Ultrahigh Sensitivity Detection System for Far Infrared Spectrophotometers

  • W. M. Poteet
  • R. D. Feltham


The problems of detection in far infrared grating spectrophotometers can generally be related to several factors: (1) low intensity of available radiation from the source, (2) energy loss due to the filters which are necessary for blocking of unwanted radiation, (3) only a narrow band of energy (the resolution width) available to the detector in a given time increment, (4) inefficiencies in the optical train, and (5) detector characteristics such as sensitivity to incident radiation and inherent noise fluctuations. Some of these problems can be solved in part by careful design of filters and optics. However, even in the case of a nearly perfect optical train the detector sensitivity becomes the limiting factor, and large improvements can be made only by cooling the detector to low temperatures and reducing the background radiation seen by the detector. The low temperature germanium bolometer detector developed by Low1 is several hundred to several thousand times more sensitive than uncooled detectors, depending on the incident background level, and, properly coupled to the spectrophotometer optical train, offers the possibility of greatly enhancing the performance of far infrared instruments.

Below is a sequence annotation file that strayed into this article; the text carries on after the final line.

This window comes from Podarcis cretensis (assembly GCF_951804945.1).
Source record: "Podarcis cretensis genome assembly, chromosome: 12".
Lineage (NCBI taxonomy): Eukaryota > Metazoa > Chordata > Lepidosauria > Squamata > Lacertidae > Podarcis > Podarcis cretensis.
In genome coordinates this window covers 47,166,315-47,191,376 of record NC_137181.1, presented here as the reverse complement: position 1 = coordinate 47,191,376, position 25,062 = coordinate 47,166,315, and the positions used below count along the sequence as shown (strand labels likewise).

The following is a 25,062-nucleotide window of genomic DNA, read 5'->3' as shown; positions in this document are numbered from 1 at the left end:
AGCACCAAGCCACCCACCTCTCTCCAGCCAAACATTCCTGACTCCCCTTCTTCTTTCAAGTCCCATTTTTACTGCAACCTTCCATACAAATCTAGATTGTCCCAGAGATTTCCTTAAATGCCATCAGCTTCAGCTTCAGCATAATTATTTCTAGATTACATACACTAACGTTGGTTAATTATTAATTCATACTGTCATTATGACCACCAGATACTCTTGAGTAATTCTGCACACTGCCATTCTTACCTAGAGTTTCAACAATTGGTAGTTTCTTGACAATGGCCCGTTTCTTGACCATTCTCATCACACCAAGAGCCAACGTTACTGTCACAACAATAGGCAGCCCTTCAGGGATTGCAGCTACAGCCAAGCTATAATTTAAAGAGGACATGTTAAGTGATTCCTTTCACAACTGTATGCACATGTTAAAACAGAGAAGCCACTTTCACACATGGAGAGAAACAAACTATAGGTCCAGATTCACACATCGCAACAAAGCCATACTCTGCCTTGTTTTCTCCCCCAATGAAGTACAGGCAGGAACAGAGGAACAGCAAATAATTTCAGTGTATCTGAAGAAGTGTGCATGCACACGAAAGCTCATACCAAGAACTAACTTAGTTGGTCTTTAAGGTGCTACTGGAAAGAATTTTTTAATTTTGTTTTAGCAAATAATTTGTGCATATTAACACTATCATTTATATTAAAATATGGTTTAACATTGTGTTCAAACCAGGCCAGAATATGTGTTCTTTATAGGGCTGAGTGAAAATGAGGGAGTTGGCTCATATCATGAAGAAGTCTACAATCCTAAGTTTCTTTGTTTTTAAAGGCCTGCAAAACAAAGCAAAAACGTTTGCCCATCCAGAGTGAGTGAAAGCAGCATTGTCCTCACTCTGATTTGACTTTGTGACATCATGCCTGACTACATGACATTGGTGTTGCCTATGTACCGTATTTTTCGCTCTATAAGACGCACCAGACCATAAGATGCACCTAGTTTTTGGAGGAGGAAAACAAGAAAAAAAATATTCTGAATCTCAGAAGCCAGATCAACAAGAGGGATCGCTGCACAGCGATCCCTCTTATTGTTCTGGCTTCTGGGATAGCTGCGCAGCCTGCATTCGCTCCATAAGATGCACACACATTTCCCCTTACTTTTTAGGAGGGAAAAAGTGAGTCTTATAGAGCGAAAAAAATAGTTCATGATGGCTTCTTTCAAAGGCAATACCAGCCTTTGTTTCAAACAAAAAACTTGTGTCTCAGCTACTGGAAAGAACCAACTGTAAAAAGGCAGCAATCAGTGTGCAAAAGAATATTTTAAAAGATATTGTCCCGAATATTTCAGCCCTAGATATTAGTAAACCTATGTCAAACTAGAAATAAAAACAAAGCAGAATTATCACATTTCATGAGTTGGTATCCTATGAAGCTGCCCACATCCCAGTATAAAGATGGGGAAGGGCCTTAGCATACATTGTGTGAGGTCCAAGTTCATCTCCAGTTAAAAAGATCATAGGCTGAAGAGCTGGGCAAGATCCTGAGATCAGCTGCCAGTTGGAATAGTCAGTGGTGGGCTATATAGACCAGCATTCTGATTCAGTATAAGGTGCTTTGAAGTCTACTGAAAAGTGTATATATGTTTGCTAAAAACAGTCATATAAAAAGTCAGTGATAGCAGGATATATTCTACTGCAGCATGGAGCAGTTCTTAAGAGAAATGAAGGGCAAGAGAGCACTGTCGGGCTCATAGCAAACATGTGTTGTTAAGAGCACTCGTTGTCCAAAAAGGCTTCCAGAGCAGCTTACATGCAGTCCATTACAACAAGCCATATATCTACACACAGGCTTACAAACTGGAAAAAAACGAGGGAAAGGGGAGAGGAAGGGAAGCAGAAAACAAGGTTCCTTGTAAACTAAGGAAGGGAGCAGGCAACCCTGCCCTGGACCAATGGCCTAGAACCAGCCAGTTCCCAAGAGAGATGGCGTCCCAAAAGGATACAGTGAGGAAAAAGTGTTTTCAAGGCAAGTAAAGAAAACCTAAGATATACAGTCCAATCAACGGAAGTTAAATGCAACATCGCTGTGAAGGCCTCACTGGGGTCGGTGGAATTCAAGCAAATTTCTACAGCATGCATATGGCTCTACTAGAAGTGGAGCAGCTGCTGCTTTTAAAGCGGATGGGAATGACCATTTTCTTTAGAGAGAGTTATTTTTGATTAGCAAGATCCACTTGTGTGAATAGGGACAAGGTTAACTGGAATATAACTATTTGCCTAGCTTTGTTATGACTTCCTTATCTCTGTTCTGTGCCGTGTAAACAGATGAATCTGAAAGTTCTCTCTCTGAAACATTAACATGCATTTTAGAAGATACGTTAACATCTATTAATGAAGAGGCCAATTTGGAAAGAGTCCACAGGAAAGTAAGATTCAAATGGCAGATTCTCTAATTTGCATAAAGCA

Noise Equivalent Power Infrared Fourier Transform Spectroscopy Sample Beam Fourier Transform Spectroscopy Mercuric Oxide4 
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Copyright information

© Springer Science+Business Media New York 1974

Authors and Affiliations

  • W. M. Poteet
    • 1
    • 2
  • R. D. Feltham
    • 3
  1. 1.Steward ObservatoryUniversity of ArizonaTucsonUSA
  2. 2.Infrared Laboratories, Inc.TucsonUSA
  3. 3.Department of ChemistryUniversity of ArizonaTucsonUSA

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